Moya’s announcement comes a week after the NYPD and the Department of Sanitation launched crackdowns on unlicensed street vendors, hauling away confiscated merchandise. Photo courtesy of the Street Vendors Project

“Right now, you have two major waitlists. Each of them has more than 10-thousand names on it,” Street Vendor Project Managing Director Mohamed Attia said before leading a march to the Department of Consumer and Worker Protection (DCWP) Licensing Center at 42 Broadway.

More than 150 street vendors marched in lower Manhattan after the Roosevelt Avenue sweeps, urging the city to lift the cap on vending licenses. Photo courtesy of the Street Vendors Project

Chanting, “We want licenses, not lies,” in English and Spanish, the vendors were met by a DCWP official who confirmed there are currently 20,309 individuals on waitlists for vending permits. The would-be entrepreneurs can rent a permit on the black market for up to $25,000 or vend without one, facing recurring $1,000 fines. Harassment and property confiscation, according to the Street Vendor Project, who has an ally in Queens Borough President Donovan Richards, who was an outspoken critic of the Mayor’s decision to clear Corona Plaza of street vendors last summer. During his Apr. 12 State of the Borough Address, with Mayor Adams in the front row, Richards admitted he was still angry.

During his State of the Borough Address, Queens Borough President Donovan Richards said he is still angry over the city’s crackdown on street vendors in Corona Plaza, many of whom continue to vend on Roosevelt Avenue. Photo courtesy of Kristen Blush Photography

“My Corona Plaza Task Force had been working for a year on making the space safer and more sanitary and seeing success. But with no notice, these mainly immigrant street vendors were suddenly out of a job with no way to feed their families,” Richards said. “I’ll be damned if I let anyone say they support immigrants but then take food out of their mouths and money out of their pockets. Where’s the justice in that?”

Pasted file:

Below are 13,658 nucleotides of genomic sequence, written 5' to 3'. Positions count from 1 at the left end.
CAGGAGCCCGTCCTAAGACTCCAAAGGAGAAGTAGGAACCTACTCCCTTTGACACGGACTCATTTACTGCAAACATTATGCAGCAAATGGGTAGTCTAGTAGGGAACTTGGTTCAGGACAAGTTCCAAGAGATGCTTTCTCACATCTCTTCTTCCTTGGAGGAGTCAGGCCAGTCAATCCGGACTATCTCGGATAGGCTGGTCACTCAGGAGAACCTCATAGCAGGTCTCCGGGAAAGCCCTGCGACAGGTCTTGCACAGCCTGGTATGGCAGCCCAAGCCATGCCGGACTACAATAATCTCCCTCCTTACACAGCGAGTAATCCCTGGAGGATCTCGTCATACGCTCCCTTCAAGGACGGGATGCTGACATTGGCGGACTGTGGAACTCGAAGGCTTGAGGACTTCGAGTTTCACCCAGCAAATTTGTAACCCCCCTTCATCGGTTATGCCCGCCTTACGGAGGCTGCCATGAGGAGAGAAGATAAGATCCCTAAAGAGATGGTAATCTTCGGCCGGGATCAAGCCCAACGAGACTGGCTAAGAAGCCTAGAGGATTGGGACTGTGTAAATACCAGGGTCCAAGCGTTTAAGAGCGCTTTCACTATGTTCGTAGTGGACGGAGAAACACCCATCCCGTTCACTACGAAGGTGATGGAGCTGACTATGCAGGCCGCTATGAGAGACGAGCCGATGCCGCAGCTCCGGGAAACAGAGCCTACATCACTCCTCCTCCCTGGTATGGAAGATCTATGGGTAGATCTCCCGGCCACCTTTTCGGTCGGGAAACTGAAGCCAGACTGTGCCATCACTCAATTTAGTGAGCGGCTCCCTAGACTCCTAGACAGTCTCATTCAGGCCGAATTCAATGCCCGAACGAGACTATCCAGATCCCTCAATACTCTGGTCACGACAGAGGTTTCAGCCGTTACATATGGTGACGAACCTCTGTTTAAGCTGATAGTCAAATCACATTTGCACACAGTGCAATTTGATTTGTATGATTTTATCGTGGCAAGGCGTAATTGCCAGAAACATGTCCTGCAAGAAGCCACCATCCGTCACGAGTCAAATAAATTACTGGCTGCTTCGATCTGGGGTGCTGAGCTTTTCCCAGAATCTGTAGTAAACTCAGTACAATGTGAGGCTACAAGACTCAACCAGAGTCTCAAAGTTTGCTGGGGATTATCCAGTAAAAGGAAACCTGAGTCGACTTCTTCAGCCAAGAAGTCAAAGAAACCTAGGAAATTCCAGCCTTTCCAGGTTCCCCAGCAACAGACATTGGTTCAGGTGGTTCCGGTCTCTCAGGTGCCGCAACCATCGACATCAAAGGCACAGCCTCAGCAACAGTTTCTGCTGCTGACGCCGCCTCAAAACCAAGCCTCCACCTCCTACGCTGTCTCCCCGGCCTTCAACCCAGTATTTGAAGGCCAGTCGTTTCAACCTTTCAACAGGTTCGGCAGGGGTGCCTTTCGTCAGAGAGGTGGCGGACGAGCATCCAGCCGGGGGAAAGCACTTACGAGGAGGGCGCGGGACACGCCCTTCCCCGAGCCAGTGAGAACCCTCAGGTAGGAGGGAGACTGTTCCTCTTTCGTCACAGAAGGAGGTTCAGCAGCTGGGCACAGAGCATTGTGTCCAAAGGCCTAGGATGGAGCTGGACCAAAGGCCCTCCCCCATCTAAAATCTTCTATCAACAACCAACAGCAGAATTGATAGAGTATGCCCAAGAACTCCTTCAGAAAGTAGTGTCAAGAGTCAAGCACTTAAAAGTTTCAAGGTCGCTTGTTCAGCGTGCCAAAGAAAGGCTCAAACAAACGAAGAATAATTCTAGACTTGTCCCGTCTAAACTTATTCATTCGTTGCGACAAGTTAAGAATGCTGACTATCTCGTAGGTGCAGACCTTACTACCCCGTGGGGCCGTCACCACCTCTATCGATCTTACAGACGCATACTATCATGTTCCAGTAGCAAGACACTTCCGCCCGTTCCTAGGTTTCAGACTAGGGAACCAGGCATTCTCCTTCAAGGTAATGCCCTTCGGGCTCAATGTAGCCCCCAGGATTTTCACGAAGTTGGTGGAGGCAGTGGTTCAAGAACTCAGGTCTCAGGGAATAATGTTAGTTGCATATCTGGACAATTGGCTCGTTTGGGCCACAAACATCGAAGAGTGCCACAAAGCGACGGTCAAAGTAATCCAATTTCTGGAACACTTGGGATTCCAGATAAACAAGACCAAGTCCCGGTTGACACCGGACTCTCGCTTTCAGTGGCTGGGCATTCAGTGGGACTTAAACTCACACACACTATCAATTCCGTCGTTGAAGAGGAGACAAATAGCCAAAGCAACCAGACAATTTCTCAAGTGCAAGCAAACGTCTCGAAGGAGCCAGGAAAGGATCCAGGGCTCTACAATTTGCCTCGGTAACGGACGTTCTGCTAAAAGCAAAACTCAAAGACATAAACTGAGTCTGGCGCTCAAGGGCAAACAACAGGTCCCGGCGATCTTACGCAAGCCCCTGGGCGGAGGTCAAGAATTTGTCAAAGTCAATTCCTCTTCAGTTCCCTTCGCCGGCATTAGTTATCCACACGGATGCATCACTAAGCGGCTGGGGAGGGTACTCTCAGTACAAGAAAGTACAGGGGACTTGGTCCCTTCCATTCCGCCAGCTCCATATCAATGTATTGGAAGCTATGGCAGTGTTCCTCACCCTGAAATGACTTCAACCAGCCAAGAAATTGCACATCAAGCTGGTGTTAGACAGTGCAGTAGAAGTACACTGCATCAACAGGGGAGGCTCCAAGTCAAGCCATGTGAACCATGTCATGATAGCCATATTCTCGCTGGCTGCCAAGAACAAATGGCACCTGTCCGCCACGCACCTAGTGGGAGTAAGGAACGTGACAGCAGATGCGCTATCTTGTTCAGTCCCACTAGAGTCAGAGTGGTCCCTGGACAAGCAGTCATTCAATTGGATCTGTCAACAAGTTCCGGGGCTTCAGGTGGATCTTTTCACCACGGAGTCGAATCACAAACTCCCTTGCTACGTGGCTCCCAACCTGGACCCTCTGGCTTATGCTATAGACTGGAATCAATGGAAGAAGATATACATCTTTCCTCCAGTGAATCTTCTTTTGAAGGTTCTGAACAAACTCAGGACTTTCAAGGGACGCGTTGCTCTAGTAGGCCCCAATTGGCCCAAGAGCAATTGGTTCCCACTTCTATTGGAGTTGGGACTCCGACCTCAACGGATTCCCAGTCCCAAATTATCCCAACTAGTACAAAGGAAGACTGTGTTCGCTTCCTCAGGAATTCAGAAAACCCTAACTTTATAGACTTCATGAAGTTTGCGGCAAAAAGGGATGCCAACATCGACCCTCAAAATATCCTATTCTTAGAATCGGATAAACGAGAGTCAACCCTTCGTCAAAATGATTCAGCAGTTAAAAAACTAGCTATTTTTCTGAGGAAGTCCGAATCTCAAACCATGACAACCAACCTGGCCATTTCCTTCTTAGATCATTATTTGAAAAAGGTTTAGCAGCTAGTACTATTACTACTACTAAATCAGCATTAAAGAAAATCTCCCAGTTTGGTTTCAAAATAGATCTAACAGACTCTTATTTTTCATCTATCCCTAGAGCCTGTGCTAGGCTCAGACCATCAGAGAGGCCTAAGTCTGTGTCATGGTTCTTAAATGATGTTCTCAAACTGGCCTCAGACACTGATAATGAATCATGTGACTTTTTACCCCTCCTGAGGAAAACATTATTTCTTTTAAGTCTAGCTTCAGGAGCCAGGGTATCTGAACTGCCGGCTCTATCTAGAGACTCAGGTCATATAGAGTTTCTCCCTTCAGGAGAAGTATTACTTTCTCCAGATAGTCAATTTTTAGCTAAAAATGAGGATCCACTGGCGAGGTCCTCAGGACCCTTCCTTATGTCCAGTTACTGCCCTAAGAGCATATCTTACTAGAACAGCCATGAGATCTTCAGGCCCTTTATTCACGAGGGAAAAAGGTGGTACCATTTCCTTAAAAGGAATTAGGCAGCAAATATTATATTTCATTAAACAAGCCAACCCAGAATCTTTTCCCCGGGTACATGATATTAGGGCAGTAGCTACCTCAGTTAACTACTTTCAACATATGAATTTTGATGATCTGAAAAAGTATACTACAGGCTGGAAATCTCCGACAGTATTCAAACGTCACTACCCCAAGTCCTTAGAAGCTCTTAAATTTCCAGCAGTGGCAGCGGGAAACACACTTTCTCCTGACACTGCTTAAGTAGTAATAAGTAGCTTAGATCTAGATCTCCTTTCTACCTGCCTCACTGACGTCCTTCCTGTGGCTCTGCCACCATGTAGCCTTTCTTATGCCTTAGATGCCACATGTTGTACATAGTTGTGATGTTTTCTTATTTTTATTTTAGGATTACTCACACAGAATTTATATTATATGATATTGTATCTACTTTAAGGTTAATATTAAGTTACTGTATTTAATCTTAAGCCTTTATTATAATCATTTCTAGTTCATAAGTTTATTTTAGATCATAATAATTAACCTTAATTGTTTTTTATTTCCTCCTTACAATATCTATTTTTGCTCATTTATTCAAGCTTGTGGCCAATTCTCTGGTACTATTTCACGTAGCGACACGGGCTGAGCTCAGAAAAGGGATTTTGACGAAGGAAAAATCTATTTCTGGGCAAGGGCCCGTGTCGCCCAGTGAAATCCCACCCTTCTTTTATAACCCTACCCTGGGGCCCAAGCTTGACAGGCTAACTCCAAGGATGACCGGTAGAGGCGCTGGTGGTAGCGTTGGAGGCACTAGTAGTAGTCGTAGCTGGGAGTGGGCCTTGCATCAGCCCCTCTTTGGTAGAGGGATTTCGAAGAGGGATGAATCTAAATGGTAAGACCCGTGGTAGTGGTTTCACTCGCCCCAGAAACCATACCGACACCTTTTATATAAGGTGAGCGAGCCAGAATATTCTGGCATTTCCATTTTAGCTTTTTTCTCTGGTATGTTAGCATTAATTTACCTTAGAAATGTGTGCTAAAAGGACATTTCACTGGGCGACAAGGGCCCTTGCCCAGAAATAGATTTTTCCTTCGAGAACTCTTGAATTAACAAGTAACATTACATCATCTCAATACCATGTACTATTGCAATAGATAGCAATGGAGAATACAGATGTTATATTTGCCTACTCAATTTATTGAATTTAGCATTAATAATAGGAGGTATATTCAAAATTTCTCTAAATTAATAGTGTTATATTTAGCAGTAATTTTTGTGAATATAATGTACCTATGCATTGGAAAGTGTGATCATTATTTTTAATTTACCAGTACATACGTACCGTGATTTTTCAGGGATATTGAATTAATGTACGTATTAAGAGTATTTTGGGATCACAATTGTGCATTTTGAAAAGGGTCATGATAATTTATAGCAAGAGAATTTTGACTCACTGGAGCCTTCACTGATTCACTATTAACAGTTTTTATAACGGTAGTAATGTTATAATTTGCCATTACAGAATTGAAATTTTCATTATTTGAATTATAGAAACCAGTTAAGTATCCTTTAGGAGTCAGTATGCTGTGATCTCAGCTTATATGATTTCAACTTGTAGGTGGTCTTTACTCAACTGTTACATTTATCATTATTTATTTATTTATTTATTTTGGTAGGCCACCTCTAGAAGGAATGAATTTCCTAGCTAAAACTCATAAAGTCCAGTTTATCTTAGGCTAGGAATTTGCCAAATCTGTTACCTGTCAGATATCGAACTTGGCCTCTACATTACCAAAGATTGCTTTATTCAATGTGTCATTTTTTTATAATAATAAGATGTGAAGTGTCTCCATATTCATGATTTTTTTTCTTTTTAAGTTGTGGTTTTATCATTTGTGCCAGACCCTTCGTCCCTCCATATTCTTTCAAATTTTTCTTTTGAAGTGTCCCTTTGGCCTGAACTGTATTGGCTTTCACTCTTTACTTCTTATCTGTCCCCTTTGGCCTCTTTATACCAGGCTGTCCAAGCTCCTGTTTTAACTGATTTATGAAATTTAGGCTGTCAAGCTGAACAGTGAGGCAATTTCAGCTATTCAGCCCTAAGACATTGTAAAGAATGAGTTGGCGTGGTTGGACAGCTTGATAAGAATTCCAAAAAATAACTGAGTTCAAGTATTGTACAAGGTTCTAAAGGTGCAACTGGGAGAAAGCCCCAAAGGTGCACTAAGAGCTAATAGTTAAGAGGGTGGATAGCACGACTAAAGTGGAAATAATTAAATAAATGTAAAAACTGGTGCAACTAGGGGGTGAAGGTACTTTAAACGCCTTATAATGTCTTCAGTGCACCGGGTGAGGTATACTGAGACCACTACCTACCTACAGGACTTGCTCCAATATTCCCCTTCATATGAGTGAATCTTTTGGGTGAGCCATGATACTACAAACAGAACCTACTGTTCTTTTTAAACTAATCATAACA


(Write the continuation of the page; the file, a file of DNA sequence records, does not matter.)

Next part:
Just days after his speech at the Queens Theatre, the NYPD and DSNY launched the crackdowns on Roosevelt Avenue, confiscating merchandise and showing off the contraband stored at the 115th Precinct in Jackson Heights. On Thursday, Richards was back at Corona Plaza to announce a grant of $100,000 awarded by Flagstar Bank to help support the limited number of street vendors who have been allowed to operate there since February after Richards threatened to withhold his support for the new NYCFC soccer stadium at Willets Point.

“I am elated that the Council Member, who has represented this community for well over a decade, has finally decided to join his fellow elected officials who have long been working collectively to address the street vendor economy and area quality-of-life concerns,” Richards said. “I’m excited to hear sound solutions from his task force that uplift hard-working immigrant street vendors and get to the heart of why survival work is prevalent in pockets of his district. I’m proud to have negotiated a plan to ensure that street vendors from across District 21 are included in the Willets Point soccer stadium plan, and I’m looking forward to the Council Member’s partnership in making that effort a reality.”